I suggest you stop trying to play the international big-shot and get back to basics . Help 'At- home investments' in needed 'bricks and mortar' projects, that positively affect our primary sectors and do some good for everyone involved.

BUT; Can you put down your selfishness and think about the overall gains?


Roy - you put your shitty gumboot on the problem.

Too many trying to 'make money' not doing anything, and hoping that 'growth' will carry them (inflate their debts away, cheapen their future purchases).

That is over now.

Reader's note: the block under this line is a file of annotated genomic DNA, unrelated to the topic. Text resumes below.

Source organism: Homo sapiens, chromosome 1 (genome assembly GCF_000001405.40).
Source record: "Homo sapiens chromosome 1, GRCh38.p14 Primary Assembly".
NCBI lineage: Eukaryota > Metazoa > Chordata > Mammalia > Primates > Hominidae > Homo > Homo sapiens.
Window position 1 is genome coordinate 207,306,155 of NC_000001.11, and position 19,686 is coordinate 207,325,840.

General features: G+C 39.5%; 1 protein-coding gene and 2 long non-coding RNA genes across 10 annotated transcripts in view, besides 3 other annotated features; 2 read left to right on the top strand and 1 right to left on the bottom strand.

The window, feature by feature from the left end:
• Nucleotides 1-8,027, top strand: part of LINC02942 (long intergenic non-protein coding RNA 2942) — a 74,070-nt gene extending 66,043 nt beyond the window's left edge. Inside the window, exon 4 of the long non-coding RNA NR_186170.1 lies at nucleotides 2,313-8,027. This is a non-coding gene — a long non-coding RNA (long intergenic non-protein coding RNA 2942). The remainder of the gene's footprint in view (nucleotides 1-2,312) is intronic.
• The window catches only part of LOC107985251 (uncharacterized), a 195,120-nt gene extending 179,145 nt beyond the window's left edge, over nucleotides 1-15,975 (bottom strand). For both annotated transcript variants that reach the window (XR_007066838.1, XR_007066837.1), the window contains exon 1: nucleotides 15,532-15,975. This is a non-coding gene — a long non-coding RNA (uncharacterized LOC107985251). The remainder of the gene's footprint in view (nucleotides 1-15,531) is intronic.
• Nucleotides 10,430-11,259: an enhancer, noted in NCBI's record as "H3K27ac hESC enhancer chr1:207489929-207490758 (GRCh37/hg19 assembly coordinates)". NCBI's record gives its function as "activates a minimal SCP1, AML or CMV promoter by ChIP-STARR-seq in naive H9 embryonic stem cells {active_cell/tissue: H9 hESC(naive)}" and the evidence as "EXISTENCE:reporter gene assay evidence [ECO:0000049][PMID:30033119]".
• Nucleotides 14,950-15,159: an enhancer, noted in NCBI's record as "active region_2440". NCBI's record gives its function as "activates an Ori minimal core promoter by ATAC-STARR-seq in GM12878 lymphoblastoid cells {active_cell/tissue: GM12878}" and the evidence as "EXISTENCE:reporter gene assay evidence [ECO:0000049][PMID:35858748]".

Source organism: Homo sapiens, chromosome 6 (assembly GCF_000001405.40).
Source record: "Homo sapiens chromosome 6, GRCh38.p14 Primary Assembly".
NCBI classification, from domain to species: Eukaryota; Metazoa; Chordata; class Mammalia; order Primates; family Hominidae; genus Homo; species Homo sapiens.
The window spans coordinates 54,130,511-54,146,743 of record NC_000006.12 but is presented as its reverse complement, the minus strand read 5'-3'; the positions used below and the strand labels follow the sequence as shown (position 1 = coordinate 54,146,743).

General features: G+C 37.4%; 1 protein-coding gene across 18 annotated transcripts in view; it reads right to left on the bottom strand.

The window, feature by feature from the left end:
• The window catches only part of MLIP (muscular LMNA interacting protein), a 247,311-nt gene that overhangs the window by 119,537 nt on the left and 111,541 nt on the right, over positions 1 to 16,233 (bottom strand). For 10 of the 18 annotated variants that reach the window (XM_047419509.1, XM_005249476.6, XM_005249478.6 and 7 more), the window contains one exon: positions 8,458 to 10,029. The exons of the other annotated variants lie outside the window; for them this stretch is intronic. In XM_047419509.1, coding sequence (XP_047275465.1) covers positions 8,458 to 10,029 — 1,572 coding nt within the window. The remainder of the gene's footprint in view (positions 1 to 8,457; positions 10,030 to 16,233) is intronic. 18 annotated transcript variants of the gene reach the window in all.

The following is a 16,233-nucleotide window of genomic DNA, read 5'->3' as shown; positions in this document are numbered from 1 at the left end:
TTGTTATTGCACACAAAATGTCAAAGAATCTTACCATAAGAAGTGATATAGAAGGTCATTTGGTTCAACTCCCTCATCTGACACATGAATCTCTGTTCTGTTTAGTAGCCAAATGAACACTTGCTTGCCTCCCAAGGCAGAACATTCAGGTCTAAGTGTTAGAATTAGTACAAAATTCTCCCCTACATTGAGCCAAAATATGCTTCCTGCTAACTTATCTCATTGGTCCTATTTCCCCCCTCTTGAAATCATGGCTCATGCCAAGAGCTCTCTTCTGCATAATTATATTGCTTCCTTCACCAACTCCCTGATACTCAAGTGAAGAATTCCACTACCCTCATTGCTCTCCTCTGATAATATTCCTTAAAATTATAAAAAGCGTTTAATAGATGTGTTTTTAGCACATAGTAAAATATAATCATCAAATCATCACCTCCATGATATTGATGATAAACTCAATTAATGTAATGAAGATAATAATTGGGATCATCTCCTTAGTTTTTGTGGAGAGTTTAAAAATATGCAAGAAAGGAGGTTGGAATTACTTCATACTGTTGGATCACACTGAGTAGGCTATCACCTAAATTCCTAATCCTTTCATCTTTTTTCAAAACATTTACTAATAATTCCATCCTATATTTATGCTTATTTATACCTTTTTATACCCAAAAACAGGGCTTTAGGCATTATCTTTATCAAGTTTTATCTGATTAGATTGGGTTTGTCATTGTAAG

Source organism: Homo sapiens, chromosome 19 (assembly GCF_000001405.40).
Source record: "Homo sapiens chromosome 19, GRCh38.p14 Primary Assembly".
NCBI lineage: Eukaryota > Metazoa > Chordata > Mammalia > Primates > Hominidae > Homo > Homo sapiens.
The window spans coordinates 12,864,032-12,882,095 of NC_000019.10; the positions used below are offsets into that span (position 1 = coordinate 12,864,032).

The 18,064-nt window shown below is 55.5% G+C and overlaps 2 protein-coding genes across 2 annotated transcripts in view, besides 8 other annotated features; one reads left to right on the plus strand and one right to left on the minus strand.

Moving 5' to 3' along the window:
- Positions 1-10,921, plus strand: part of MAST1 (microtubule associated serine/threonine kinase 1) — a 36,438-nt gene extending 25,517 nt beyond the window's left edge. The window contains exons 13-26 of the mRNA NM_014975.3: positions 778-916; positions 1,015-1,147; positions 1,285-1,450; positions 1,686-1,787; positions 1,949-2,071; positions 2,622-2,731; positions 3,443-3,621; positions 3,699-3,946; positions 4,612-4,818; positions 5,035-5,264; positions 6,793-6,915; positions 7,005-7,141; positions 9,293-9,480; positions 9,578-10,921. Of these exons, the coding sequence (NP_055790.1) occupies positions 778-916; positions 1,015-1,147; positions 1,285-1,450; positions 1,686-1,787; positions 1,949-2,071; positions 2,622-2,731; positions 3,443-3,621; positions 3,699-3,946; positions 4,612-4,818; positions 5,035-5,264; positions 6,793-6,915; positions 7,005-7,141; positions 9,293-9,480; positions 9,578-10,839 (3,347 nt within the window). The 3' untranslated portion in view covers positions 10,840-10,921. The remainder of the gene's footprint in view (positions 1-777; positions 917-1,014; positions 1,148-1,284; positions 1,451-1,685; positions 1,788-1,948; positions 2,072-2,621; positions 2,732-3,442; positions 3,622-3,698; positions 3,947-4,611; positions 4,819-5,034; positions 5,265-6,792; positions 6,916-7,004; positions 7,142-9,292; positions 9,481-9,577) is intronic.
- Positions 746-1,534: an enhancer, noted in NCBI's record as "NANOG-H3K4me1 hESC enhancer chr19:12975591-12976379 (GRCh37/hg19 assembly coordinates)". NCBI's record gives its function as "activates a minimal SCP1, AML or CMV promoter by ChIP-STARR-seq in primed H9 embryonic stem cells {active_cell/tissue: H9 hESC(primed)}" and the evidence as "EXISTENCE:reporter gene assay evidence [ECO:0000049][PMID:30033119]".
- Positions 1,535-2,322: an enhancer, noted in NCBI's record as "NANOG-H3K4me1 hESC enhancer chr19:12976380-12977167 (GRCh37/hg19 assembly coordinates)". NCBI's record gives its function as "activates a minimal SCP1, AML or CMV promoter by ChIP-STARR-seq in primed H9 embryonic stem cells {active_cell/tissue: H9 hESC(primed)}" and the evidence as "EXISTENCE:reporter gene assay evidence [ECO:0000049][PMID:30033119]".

I've been down the patent line too, but you can't defend unless you have backing. Best to hit the market early, sell up quick, and use your brain on the next one. We used to pour coloured epoxy over our circuit-boards - a cheap initial patent. Those who worked out what it did from the outside, could probably design their own anyway, and with luck, would be real productive people, not parasites like Key etc, feeding off the conveyor-belt but not putting anything in.

Good luck to you. Get in touch with Casual Observer here (via Bernard) - no prizes for guessing who he is - ff spinmeister - but sooner or later, they'll have to raise their game, and although he's fighting a losing game (there is never a need for spinmeisters otherwise) he'd be a good point of contact.